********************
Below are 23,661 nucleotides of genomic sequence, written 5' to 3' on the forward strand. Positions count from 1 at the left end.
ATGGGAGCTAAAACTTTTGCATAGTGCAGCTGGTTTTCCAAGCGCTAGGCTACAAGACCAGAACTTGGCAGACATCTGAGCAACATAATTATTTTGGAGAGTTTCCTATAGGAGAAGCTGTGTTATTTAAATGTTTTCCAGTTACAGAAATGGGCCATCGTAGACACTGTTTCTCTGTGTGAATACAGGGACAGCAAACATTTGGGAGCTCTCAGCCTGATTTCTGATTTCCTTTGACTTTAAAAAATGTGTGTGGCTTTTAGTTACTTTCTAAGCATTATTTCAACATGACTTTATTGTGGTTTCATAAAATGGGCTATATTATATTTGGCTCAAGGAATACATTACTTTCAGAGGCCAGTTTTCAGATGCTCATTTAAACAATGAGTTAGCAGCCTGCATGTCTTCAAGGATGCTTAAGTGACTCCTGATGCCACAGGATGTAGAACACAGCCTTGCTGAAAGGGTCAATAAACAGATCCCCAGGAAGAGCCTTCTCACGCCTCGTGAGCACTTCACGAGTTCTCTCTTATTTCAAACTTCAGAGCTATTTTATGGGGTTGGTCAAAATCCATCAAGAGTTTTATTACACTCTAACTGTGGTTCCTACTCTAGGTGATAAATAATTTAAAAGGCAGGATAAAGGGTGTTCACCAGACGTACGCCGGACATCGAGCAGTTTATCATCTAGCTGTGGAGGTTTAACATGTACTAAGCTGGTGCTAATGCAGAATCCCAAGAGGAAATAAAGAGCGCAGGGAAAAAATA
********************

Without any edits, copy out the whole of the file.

Below are 23,661 nucleotides of genomic sequence, written 5' to 3' on the forward strand. Positions count from 1 at the left end.
ATGGGAGCTAAAACTTTTGCATAGTGCAGCTGGTTTTCCAAGCGCTAGGCTACAAGACCAGAACTTGGCAGACATCTGAGCAACATAATTATTTTGGAGAGTTTCCTATAGGAGAAGCTGTGTTATTTAAATGTTTTCCAGTTACAGAAATGGGCCATCGTAGACACTGTTTCTCTGTGTGAATACAGGGACAGCAAACATTTGGGAGCTCTCAGCCTGATTTCTGATTTCCTTTGACTTTAAAAAATGTGTGTGGCTTTTAGTTACTTTCTAAGCATTATTTCAACATGACTTTATTGTGGTTTCATAAAATGGGCTATATTATATTTGGCTCAAGGAATACATTACTTTCAGAGGCCAGTTTTCAGATGCTCATTTAAACAATGAGTTAGCAGCCTGCATGTCTTCAAGGATGCTTAAGTGACTCCTGATGCCACAGGATGTAGAACACAGCCTTGCTGAAAGGGTCAATAAACAGATCCCCAGGAAGAGCCTTCTCACGCCTCGTGAGCACTTCACGAGTTCTCTCTTATTTCAAACTTCAGAGCTATTTTATGGGGTTGGTCAAAATCCATCAAGAGTTTTATTACACTCTAACTGTGGTTCCTACTCTAGGTGATAAATAATTTAAAAGGCAGGATAAAGGGTGTTCACCAGACGTACGCCGGACATCGAGCAGTTTATCATCTAGCTGTGGAGGTTTAACATGTACTAAGCTGGTGCTAATGCAGAATCCCAAGAGGAAATAAAGAGCGCAGGGAAAAAATA